Newspaper political endorsements have become a dinosaur in our industry with the exceptions of metro papers who always seem to base endorsements along party lines and those party lines are usually Democratic endorsements.
Long ago, when I first started writing this column, I handed out endorsements like candy. I never really knew if they had any impact, much less motivated or swayed any voters.
But endorsements were what papers did.
The truth is that -- like you -- I know next to nothing about most candidates seeking statewide office. And to simply endorse the candidate who had dropped by my office or I recognize from television commercials is probably a disservice.
Come November, when you have a choice statewide along true issues and policies, that is a different story.
So endorsements by newspapers really come down to local races.
But even there, to choose one candidate over another is often based on something other that differences on issues or positions on policy.
The hotly-contested primary races for the 148th House seat being vacated by Ellen Brandom is the one contest that has captured our attention. It is also the battle that will bring many of us to the polls on Tuesday.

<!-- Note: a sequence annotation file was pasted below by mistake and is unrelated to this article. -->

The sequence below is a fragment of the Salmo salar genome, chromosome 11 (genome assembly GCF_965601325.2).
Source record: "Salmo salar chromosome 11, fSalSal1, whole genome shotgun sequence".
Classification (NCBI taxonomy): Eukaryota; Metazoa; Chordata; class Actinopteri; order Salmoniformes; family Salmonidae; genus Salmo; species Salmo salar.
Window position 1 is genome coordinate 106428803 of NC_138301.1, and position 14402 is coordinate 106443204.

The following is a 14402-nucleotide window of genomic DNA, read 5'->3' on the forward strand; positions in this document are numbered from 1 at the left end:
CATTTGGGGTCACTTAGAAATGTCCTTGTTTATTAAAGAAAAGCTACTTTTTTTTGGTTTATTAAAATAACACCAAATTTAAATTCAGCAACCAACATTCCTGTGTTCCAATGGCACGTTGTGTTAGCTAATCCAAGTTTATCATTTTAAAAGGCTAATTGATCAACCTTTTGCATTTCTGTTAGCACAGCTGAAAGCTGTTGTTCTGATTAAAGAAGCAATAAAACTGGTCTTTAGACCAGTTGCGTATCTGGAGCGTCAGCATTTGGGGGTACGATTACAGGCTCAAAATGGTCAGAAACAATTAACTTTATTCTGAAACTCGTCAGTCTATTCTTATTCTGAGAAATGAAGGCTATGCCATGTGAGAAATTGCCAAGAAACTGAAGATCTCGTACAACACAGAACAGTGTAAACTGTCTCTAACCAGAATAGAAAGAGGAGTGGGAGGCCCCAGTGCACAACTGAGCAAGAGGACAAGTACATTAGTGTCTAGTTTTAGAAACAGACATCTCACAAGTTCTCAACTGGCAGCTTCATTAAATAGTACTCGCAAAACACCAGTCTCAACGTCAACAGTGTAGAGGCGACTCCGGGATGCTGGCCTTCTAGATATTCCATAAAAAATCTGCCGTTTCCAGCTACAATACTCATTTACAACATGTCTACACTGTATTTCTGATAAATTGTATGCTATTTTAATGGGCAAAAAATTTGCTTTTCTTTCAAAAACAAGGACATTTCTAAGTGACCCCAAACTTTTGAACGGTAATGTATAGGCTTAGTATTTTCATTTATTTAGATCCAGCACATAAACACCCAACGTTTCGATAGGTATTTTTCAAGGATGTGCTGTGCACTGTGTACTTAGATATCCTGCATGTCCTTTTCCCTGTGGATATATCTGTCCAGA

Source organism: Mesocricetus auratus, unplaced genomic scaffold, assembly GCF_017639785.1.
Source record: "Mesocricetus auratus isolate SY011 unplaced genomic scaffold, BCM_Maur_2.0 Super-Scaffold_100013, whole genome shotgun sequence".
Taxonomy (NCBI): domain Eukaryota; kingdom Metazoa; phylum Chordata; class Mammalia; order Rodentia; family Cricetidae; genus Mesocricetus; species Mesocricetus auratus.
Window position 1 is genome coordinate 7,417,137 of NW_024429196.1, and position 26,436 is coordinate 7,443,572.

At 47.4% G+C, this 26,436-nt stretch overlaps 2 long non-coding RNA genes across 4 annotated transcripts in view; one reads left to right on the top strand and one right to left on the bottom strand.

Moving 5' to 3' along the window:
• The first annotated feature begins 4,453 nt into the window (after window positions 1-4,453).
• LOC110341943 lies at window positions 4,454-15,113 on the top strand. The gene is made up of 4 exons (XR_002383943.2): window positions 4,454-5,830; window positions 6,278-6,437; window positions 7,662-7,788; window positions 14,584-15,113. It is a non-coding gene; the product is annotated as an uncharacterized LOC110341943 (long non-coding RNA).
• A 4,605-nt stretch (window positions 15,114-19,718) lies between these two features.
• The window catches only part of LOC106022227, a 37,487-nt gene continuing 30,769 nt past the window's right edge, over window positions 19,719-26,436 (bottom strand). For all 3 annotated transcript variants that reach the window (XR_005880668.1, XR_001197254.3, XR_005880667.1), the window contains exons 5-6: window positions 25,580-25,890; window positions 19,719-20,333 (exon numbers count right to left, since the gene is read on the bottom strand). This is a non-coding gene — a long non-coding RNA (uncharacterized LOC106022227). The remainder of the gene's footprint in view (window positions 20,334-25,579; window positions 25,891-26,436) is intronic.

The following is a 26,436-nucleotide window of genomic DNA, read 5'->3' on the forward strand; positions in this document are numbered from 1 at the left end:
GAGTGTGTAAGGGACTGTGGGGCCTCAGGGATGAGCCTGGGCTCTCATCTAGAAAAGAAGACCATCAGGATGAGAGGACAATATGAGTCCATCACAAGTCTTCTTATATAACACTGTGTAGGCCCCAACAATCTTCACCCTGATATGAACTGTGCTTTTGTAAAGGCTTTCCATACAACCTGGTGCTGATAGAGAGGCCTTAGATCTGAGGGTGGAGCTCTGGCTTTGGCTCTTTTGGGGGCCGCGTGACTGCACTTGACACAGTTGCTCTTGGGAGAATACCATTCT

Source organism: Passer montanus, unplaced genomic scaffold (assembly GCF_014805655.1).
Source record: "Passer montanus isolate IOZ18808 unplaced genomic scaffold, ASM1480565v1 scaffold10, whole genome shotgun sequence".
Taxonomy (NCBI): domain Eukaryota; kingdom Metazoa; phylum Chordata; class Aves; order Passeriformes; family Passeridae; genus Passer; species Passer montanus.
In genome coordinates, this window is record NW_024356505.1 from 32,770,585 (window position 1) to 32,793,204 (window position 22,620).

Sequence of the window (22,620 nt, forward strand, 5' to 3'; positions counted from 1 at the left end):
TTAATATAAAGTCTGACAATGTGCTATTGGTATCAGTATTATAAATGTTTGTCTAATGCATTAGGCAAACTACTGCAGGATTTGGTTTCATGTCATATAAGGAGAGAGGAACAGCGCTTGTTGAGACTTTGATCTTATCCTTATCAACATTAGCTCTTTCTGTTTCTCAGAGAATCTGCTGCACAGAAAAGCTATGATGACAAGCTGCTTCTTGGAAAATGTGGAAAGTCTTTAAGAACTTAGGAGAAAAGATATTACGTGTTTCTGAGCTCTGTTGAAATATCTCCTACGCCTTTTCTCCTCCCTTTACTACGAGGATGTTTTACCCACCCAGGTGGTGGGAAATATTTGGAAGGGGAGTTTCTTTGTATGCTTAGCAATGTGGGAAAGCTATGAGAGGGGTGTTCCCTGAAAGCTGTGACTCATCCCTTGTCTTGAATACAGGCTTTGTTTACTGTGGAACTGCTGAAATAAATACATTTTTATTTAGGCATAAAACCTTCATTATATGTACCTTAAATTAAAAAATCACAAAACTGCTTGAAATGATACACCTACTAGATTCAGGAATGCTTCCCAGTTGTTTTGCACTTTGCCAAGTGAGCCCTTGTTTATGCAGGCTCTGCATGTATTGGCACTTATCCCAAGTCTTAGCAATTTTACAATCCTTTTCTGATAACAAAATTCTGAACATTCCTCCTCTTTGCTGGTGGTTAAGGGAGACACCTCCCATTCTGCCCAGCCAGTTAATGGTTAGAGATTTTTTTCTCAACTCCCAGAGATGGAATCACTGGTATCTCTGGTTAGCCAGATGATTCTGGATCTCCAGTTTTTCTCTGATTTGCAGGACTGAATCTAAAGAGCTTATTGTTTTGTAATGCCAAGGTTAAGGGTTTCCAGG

I have wrestled with the issue of endorsements for this race since the candidates were first announced.
I know each of the four candidates running on the Democrat and Republican primary ballot. Some I know better than others. But I do know that each is qualified, dedicated and focused on providing representation for the residents of their district.
Taken separately each offers something of value.
Josh Bill on the Republican House ballot is unquestionably the most qualified of anyone seeking office. His experience and proven track record is something that is rarely if ever available in a community our size.
But Holly Rehder, also seeking the GOP nod, has surrounded herself with a whole host of supporters and donors whom I respect. Holly got into the race early and was able to assemble a team of supporters who care deeply about our community. I count many of her supporters among my close friends and I value their wisdom.
On the Democratic ballot are Mike Marsh and Bart Ziegenhorn -- both first-time candidates.
Mike brings a lifetime of community service that is simply admirable. His tireless devotion to his community would obviously serve us well in Jefferson City.
But Bart Ziegenhorn offers the promise of enthusiasm and curiosity that is often the key to political success. His fresh approach and his willingness to seek the advice and counsel of others is what is so sorely lacking in the world of politics.
Four candidates seeking two party nominations. And all have value, merit and worth.
On the State Senate race, obviously we know Ellen Brandom much better because she has represented Sikeston for a number of years. Because of that background, we're biased in her direction for this seat.
And on the Congressional race, it's hard to vote against Jo Ann Emerson. Her seniority alone gives her a substantial edge in our book.
So take this as an endorsement of any of these hopefuls. The impressive point this year is that we can't really go wrong with such a group of dedicated candidates.